Below this grouping, Steinberg has attached a used “paintbrush” made entirely of wood as a kind of horizon line. In the horizontal painting below, a man in a hat stands beside a parked car, looking at the washed out, mottled, pinkish sky.

Saul Steinberg, “Passport Photos” (1951), ink fingerprints on paper,
14.5 x 23 inches

We are witnesses and, at times, we can doing nothing more than watch time move by. In other works that Steinberg based on his travels, such as “Mombasa” (1969) and “Cairo” (1981), his roles as a witness, a tourist, and a member of the dispossessed are merged. With his mastery of caricature and his first-hand observations, which are depicted as if seen through the eyes of anonymous men, Steinberg exemplifies Charles Baudelaire’s flâneur, the “passionate spectator” of everyday life.

It seems to me that in his constructions, Steinberg shares something with Joseph Cornell — a penchant for exactitude and an acute sensitivity to history and lost time. And like Cornell, he returns to a handful of themes throughout his life. But this is just one part of what Steinberg does with materials and processes.

There is a drawing called “Passport Photos” (1951) a grid of 16 men’s faces done entirely in fingerprints, another identifying marker. This drawing was obviously made long before Chuck Close used the same technique of fingerprints and stamping ink to make a work. What keeps coming through in Steinberg’s work is how close each of us is to anonymity, and how the apparatuses of the state are oriented towards grinding its citizens down, making them both faceless and identifiable.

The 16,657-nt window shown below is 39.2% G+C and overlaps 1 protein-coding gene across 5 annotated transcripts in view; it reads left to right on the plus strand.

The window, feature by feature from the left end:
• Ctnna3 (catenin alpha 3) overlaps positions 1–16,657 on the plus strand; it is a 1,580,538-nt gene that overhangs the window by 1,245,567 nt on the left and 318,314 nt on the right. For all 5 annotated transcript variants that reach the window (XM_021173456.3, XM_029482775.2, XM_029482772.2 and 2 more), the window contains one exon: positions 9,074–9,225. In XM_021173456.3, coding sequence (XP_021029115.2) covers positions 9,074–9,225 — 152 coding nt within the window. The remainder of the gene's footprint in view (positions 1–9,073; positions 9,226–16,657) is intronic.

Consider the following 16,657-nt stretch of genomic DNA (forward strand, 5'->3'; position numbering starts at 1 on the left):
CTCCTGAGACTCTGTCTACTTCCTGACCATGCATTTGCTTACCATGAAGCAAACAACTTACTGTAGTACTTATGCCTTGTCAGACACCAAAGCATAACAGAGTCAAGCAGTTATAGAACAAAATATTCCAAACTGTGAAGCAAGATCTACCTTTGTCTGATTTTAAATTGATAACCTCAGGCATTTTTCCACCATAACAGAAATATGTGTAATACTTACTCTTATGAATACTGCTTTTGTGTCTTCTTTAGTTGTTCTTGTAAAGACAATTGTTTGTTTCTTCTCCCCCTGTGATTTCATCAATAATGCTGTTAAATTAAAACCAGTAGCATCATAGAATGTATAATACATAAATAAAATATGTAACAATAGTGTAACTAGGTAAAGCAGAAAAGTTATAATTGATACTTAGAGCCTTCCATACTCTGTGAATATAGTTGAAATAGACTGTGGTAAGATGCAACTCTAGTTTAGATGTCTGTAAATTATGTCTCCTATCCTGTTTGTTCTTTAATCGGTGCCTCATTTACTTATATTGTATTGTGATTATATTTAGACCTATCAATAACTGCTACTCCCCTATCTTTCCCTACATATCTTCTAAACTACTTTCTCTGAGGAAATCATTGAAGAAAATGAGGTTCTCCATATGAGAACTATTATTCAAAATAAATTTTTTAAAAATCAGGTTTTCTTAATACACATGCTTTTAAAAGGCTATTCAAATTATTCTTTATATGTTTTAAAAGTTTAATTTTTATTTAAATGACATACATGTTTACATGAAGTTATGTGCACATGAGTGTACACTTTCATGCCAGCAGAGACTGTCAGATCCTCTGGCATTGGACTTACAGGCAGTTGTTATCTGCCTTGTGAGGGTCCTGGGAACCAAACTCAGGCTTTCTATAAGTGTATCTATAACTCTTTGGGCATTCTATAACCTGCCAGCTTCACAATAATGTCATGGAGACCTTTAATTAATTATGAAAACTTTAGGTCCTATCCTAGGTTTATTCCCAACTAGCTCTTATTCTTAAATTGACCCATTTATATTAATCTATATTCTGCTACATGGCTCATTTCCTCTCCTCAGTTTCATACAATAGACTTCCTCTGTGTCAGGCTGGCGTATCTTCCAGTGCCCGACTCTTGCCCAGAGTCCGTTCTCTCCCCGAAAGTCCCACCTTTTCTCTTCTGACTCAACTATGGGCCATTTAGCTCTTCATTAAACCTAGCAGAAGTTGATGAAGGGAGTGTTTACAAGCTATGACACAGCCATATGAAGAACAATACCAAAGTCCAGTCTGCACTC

In the four corners of the collaged panel, “Venice Table” (1981), a work related to “The Venice Table” of 1979, he depicts four women as if they are posing for an old-fashioned portrait photo, but their faces have started to degenerate, as if the photographic emulsion had gone rancid. I think this side of Steinberg has not been explored fully enough: his material inventiveness.

Saul Steinberg, “Statistics U.S.A.” (1981), ink over pencil, and colored pencil on paper, 14.5 x 21.5 inches

At the same time, there is the artist’s gentle, off-kilter humor, as in the line drawing, “Trotzky in New York” (1982). The caption reads: “Leon Trotzky has apple pie and tea at the automat on B’way and 47th Street, January 28, 1917.” On January 13, 1917, Trotsky, his wife Natalia Sedova, and their children, Lev and Sergei, disembarked from the steamship Montserrat in New York.  In February 1917, Czar Nicholas II, ruler of Russia since 1894, was forced to abdicate the throne. You can bear witness, even if you are not at the scene.

In “Statistics U.S.A.” (1981), he sections off a map of the US with new territories, labeling them: Naïve, Perplexed, Clumsy, Confused, Silly, Hopeless, Don’t Know. One wonders how he might label today’s America. In an art world that celebrates the work of Raymond Pettibon, it seems to me that Steinberg deserves another look. His lifelong feelings of displacement and of bearing anonymous witness – one of many who see first-hand what’s going on – informs much of his work. In Steinberg’s world, wonderment, humor, melancholy, caricature, isolation, tenderness, and satire are all rolled into one.

Saul Steinberg: Untitled continues at TOTAH (183 Stanton Street, Lower East Side, Manhattan) through April 21.